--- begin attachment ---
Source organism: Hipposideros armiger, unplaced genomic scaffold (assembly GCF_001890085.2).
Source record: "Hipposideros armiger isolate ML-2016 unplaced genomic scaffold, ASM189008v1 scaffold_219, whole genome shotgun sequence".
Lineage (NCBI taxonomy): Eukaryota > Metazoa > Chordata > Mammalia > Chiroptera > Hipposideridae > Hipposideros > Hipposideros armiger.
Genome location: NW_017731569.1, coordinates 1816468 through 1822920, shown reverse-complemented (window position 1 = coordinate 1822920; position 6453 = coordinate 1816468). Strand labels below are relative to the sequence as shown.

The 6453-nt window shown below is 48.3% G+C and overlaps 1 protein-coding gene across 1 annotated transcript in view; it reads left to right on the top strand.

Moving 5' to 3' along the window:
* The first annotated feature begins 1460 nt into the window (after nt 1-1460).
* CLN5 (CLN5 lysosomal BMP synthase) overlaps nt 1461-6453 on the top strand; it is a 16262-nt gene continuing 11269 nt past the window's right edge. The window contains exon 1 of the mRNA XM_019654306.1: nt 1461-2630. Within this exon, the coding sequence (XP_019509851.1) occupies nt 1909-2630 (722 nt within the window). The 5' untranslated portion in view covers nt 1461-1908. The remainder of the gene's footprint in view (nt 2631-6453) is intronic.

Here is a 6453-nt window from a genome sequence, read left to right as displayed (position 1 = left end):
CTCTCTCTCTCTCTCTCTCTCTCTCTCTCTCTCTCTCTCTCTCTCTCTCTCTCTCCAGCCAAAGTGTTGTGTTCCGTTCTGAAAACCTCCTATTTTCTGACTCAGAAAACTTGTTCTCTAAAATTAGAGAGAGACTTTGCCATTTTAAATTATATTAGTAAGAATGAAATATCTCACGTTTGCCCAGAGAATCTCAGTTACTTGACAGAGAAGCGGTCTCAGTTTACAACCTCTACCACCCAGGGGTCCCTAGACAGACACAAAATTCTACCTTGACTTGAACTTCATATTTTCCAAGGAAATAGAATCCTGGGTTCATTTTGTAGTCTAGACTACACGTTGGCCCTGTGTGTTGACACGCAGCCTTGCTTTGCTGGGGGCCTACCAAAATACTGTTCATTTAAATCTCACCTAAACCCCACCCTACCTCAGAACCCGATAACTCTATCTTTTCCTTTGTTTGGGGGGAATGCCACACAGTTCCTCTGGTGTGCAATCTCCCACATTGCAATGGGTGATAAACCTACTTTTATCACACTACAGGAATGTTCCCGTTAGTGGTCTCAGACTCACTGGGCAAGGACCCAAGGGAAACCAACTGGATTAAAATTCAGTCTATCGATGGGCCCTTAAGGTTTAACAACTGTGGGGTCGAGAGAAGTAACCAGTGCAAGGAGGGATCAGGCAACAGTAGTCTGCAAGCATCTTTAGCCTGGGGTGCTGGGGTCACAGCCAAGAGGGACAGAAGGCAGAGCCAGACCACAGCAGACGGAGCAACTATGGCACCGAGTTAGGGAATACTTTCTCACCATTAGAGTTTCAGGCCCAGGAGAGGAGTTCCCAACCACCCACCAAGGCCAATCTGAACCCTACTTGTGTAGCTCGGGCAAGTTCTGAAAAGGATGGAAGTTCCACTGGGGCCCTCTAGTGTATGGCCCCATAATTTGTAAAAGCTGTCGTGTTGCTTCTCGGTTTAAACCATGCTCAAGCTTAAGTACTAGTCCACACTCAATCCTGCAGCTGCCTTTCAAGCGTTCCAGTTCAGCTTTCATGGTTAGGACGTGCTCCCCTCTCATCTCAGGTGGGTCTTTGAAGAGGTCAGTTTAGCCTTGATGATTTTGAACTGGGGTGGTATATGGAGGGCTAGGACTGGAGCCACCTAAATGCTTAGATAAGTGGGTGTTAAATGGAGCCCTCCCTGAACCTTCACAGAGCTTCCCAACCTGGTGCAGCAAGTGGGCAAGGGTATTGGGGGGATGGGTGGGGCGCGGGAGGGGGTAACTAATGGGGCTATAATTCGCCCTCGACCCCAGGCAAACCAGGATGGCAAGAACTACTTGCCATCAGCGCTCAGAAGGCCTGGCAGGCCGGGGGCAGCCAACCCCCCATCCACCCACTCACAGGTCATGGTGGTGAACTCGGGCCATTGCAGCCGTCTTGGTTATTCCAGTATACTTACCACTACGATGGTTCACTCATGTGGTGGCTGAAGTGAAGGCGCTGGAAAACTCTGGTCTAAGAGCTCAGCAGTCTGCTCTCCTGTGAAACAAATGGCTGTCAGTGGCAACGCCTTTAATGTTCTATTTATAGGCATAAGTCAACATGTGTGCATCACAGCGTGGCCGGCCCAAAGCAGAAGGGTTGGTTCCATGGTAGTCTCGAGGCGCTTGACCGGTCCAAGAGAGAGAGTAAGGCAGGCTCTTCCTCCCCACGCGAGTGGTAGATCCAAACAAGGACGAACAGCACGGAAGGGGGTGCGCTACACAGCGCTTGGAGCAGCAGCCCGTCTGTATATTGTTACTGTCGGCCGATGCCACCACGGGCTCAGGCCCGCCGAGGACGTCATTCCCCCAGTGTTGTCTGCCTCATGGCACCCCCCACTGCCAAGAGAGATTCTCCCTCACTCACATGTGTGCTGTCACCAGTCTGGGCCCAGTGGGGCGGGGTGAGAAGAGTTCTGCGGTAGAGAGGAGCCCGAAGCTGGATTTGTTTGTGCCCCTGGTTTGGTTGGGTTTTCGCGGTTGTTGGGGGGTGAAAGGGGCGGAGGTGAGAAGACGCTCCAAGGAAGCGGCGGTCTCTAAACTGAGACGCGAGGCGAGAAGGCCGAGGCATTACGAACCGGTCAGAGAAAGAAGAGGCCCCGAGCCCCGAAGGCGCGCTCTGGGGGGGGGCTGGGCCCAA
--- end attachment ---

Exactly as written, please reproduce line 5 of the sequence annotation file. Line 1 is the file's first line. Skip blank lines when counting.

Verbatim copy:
The 6453-nt window shown below is 48.3% G+C and overlaps 1 protein-coding gene across 1 annotated transcript in view; it reads left to right on the top strand.